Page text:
There is a price for everything in life. A friend of mine once shared with me, “You can have anything you want in the world. Just pay the price and take it.” In other words, we are beholden to the consequences of our decisions, and we are going to pay a price for the moral integrity we demonstrate or refuse to demonstrate.
Journalism, aka “The Fourth Estate,” in democracy is a public trust that serves the greater good for our world. Websters notes that “this term has been around for centuries and refers to the three estates that were represented in Parliament; namely the nobility, the clergy and common people.” The “fourth estate refers to the “mob or the public press” that had an unofficial but great influence on public affairs.”
The world of journalism has official and unofficial rules that it has adopted over the years. There are four that are imperative. 1. Seek truth and report it. 2. Minimize harm. 3. Act Independently. 4. Be accountable and transparent.
In the old days, there was what we call “the Fairness Doctrine.” This doctrine had its origins in 1927 with the arrival of radio and was codified by the FCC in 1949. This doctrine stated that an issue must be examined from all points of view and in the realm of public debate and it is incumbent on news agencies to give equal time to differing views. The Fairness Doctrine was eliminated during the Reagan administration, which believed that the free market of ideas should be allowed to flourish, and believed the doctrine compromised First Amendment rights. This paved the way for media empires like Fox to give the people what they want rather than giving an accurate account of facts.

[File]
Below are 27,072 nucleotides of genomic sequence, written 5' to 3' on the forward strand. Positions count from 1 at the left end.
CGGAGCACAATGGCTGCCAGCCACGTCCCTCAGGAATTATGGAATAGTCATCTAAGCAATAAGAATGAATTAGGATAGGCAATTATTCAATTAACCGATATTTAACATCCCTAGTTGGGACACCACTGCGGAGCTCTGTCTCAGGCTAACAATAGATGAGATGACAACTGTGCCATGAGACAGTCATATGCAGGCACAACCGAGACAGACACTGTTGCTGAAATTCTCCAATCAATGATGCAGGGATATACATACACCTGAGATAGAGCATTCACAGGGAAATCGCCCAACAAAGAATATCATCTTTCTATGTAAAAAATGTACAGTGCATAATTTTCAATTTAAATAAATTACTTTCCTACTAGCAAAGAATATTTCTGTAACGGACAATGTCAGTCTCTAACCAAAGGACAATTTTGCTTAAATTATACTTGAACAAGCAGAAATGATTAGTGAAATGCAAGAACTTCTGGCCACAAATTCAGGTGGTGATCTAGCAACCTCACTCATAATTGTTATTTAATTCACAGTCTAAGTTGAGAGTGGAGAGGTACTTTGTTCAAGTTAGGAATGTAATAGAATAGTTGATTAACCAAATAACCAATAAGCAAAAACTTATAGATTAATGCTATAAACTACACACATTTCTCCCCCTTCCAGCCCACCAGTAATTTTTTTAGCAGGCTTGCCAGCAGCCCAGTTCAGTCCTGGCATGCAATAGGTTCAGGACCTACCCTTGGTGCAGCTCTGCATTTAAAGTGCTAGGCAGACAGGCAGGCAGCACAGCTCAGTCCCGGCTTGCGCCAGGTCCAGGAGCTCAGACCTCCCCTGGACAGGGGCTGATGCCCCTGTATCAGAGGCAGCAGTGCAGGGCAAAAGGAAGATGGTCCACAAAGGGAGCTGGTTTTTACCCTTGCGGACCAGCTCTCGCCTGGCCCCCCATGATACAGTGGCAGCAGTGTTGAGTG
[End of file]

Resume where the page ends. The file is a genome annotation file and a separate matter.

Journalism, which has been demonized and undermined in recent years, is imperative to the public good. Business relies on facts for the sake of making reasonable decisions that will guide the institution to help it thrive. Our entire monetary system depends on factual information. Society relies on facts so we can have a moral foundation that can help in creating a structure that holds for us. Law, which is formed based on moral integrity, helps in the formation of a structure so we can determine what is good and bad for society, and our branches of government can determine what is fair and reasonable in running the ship.
Recently, Fox News went to court with Dominion Voting Systems. Dominion accused Fox of pandering to lies of former President Donald Trump that the “election was stolen” and the “voting systems were rigged.” The commentators for Fox perpetuated the lie on air even though in private they recognized that the allegations were false.
This is not over. There are still lawsuits pending that will continue to be a thorn in the side of the entertainment agency. Dominion still has lawsuits against Newsmax and OAN as well.
Abby Grossberg, a former producer, is now suing Fox for coercing her into giving misleading testimony against the voting machines company. Grossberg has texts and voicemails to prove it.
Tucker Carlson, the darling of Fox News, was recently fired by the conglomerate.
There are also pending lawsuits from Smartmatic.